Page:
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Kitty clawing carpet

June 28th, 2006, 11:09 AM
Hi again!

I have posted this message before, but can't seem to find it anymore. Maybe, it got removed....

Anyway, my question is/was what to do if you have carpets at home, rather than hard floors, and your kitty is clawing the carpet, rather than the sisal rope board/post?
I have purchased a vertical sisal rope bound post and brought a horizontal sisal rope board from my kitten's mother (so it's had its use and spells like mom :)). But the baby still likes to claw the carpet and chairs (they have a rough-feeling taut material) around the house. She uses the scratching posts as well (the vertical has a very attractive furry ball on a spring at the top), so she's not completely ignoring them. But she really has trouble telling them apart from the floors and chars. How do I teach her to differentiate?

I'd really appreciate any advice!!



June 28th, 2006, 04:50 PM
Maybe try a scratcher made of something else. She might not like the way that sisal feels. What about a scratching post made of carpet since she likes to scratch your carpet? Lots of cats like the cardboard scratchers as well. And maybe try putting some cat nip on it to attract her to the right spot. Also you could try putting double sided tape on the furniture where she likes to scratch, cats don't like sticky things on their paws.

June 29th, 2006, 12:58 PM
You could also try some cat-repellant. It's not really repellant, just isn't something they like to scratch. My cats ocassionally scratch on the stairs (will use their posts 90% of the time but every now and then they go after the stairs) and I just spray this stuff on the stairs and they leave them alone for about 2 weeks after. Here's a link of what I have: (this is American PetSmart website as they don't have a Canadian version, but you can buy it in their stores here. It might be found elsewhere, but that's where I got it)

In case you're worried about what's in it, it's water, olive oil, garlic oil & clove oil. I wouldn't recommend spraying this on everything or on really expensive carpets, but for areas like the stairs where the carpet doesn't even get a lot of wear (edges), I've found it's fine. My mom used to put face-cloths over the spots where her cat used to scratch and that was enough of a deterrent for him to go elsewhere. That might work as well.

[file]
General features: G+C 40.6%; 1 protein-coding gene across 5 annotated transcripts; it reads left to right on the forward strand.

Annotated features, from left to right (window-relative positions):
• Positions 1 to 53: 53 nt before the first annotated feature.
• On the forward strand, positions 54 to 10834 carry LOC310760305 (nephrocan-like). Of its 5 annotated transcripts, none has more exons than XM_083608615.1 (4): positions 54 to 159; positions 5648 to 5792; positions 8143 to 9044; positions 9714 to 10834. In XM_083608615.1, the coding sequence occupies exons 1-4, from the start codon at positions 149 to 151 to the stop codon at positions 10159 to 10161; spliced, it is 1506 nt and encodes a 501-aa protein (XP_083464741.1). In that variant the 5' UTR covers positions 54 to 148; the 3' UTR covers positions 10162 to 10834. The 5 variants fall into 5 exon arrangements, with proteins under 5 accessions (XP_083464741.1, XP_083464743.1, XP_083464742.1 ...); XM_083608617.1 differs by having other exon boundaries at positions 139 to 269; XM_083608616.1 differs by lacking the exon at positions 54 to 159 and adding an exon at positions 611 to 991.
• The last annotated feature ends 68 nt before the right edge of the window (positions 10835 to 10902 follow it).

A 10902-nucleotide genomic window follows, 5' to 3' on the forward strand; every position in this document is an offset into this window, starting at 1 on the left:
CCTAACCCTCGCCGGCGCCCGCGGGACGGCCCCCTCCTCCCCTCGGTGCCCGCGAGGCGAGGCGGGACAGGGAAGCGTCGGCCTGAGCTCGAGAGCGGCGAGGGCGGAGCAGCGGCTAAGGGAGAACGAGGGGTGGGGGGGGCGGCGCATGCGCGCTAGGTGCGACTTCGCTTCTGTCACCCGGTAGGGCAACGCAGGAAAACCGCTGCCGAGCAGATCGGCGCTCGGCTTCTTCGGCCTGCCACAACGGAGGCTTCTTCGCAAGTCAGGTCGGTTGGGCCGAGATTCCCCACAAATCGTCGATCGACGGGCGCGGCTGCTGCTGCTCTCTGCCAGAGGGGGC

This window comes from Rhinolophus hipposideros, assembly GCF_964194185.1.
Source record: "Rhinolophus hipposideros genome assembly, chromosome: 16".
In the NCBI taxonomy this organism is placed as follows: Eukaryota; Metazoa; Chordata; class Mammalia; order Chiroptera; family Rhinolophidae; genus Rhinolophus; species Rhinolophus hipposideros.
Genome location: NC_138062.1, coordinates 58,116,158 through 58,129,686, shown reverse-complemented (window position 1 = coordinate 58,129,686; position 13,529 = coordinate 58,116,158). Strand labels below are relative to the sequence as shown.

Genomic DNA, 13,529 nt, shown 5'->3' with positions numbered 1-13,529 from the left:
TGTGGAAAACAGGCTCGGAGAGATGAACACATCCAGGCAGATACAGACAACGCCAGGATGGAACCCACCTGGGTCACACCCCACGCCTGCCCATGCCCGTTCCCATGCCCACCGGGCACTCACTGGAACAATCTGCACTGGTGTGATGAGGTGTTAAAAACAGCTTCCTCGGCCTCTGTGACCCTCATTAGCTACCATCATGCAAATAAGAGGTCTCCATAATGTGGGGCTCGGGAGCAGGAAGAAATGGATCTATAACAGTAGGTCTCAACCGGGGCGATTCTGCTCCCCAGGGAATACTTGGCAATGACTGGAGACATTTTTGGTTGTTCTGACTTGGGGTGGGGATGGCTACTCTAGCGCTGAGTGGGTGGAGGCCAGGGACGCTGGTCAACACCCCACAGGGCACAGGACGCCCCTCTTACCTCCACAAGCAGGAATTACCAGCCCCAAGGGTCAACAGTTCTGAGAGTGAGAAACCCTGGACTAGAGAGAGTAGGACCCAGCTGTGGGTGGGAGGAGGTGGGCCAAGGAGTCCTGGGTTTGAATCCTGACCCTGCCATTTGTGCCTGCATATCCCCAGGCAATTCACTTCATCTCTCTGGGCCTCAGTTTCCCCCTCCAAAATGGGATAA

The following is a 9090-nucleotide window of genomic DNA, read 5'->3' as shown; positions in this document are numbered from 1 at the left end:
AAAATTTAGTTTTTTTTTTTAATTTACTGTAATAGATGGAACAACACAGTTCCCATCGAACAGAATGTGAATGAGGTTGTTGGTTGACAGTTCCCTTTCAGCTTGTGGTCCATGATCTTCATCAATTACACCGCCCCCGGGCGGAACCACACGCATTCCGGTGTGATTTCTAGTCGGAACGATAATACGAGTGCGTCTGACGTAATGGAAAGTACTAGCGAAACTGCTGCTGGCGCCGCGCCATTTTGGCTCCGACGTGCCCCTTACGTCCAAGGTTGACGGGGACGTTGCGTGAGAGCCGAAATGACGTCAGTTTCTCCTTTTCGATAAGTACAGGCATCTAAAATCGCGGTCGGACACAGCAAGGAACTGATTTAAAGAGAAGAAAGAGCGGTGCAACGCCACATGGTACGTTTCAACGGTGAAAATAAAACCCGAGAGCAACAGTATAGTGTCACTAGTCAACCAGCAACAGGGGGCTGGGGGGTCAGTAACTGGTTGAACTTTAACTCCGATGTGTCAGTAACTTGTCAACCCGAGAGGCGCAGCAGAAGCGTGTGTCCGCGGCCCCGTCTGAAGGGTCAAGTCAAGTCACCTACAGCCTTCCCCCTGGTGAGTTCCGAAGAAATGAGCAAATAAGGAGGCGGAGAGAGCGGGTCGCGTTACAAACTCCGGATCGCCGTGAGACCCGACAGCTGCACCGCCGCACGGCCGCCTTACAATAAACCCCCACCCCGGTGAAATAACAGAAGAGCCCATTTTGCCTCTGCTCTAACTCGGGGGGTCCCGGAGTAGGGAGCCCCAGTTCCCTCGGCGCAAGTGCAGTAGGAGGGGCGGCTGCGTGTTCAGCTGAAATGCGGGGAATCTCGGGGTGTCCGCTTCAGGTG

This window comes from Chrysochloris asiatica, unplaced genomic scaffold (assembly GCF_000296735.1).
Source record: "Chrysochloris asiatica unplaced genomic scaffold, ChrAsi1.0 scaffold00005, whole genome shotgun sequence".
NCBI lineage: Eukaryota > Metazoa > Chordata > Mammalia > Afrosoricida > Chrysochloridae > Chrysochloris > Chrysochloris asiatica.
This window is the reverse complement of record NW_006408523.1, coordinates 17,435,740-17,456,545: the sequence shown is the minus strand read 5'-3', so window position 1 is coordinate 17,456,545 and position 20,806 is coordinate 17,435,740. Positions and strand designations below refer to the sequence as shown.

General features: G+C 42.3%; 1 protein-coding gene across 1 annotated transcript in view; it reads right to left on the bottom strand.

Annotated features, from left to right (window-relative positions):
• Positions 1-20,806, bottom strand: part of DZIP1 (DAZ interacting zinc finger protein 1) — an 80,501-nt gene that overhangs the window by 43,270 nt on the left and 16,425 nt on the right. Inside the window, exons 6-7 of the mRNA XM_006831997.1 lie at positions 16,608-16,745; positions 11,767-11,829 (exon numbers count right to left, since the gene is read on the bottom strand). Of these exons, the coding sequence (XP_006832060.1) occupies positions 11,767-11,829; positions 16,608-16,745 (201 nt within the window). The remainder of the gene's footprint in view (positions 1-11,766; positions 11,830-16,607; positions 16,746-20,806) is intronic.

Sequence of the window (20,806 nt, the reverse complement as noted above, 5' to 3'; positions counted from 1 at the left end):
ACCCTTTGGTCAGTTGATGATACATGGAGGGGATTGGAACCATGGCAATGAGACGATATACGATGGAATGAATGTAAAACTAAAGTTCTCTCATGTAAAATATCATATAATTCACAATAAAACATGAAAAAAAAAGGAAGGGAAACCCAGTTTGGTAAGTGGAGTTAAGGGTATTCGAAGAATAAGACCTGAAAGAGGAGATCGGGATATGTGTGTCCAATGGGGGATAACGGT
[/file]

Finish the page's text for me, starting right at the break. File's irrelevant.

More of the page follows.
And I do agree, the rope scratchers don't seem to be very popular with my kitties. I have 3 carpet-covered ones and a 4th that is 3 sides carpet, one side rope and they never touch the rope side. I also have 2 cardboard scratchers as one of my kitties doesn't like the carpeted ones either. You can also buy catnip spray which encourages them to scratch in areas you spray it, or just sprinkle or rub some catnip on the scratchers. But I'd guess that if your kitty is really a young kitten, the rope might just be too rough for her little feet.

Good luck,

June 29th, 2006, 01:32 PM
Go to the dollar store and buy one of those rubber-backed doormats that people put down just inside the door. Get the roughest one you can. My cats love them. When they start looking really tatty, I throw them out and re-stock (the mats not the cats).
Seriously, you have to intervene, not in an angry way, when you see her attacking the furniture, pick her up and put her on the mat or the freestanding sisal thingy, accompanied by a firm NO. You won't see her at it every time, but even a few interventions per day will make a difference. Don't be angry, either in the way you hold her or the way you speak; the kitten will become fearful. Just be determined.
Oh, and trim her little nails, which they use to drag themselves up onto furniture. Helps.

White Wolf
June 30th, 2006, 10:44 PM
Hi again!

I have posted this message before, but can't seem to find it anymore. Maybe, it got removed....
The original thread is still in the training section, here:

July 1st, 2006, 07:21 AM
It's also very important the scratch-boards are sturdy and don't fall over when the cat stretches to scratch.My cats love to scratch sisal,also the cardboard thingys you can by,or a regular cardboard-box.
It takes some practise trimming cats nails,but if you start when they are young,you should have no problems...just do not cut too close to the sensitive part(can't remember the name:D )wick or something like that:D